SCS-72: Power and Diversity: Centering Achaemenid Persian Imperialism (Joint AIA/SCS Panel)

  In-Person   AIA Session   SCS Session   Panel


Michael Taylor, University at Albany; John Hyland, Christopher Newport University


Michael Taylor, University at Albany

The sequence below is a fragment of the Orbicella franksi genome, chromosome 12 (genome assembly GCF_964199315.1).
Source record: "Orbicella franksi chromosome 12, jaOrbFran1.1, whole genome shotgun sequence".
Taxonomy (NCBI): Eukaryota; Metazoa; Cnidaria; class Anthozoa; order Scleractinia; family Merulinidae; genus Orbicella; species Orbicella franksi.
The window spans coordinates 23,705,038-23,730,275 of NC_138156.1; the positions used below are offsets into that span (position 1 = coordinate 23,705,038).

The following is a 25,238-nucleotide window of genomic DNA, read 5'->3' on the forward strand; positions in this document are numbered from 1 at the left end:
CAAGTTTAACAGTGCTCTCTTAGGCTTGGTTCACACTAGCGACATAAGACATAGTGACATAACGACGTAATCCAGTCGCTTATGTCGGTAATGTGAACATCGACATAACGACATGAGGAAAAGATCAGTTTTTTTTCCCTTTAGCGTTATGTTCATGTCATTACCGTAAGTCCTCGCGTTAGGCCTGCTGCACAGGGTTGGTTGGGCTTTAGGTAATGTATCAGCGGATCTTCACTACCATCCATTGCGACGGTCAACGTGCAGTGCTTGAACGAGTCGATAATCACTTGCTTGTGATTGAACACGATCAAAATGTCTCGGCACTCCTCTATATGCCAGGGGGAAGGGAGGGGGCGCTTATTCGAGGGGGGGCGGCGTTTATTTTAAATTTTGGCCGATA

The Achaemenid Persian Empire stretched from the Indus River to the Aegean Sea, and endured for over two centuries from a rapid imperiogenesis in the mid-sixth century to its sudden demise in the fourth BCE. It was, at the time, the largest imperial configuration in human history. The vibrant field of Achaemenid Studies has drawn on scholarly expertise from numerous linguistic and disciplinary backgrounds to generate new understandings of Persia's imperial dynamics and intercultural interactions (e.g. Dusinberre 2013, Henkelman 2017, Hyland 2018, Colburn 2019). Yet more work is required to nudge the Achaemenid world from the margins to a central place in discussions of ancient imperialism within the professional disciplines of Classics and Ancient History, where Rome is the default paradigm. Despite the flourishing of comparative studies examining Roman imperialism in tandem with other imperial models such as those of Han China, the potential for Persian-Roman comparison has not yet been adequately recognized. Although the field of Classics and its allied disciplines are moving in the direction of broader definitions of ancient studies that break from old Eurocentric frameworks and integrate the Middle East and North Africa firmly into ancient narratives, positions dedicated to the study of ancient Persia remain extraordinarily rare in Classics departments. The organizers seek to center Achaemenid imperialism by presenting accessible case studies in current Achaemenid research and generating comparative discussion on Persia's imperial methods and impacts alongside those of Rome and other pre-modern empires.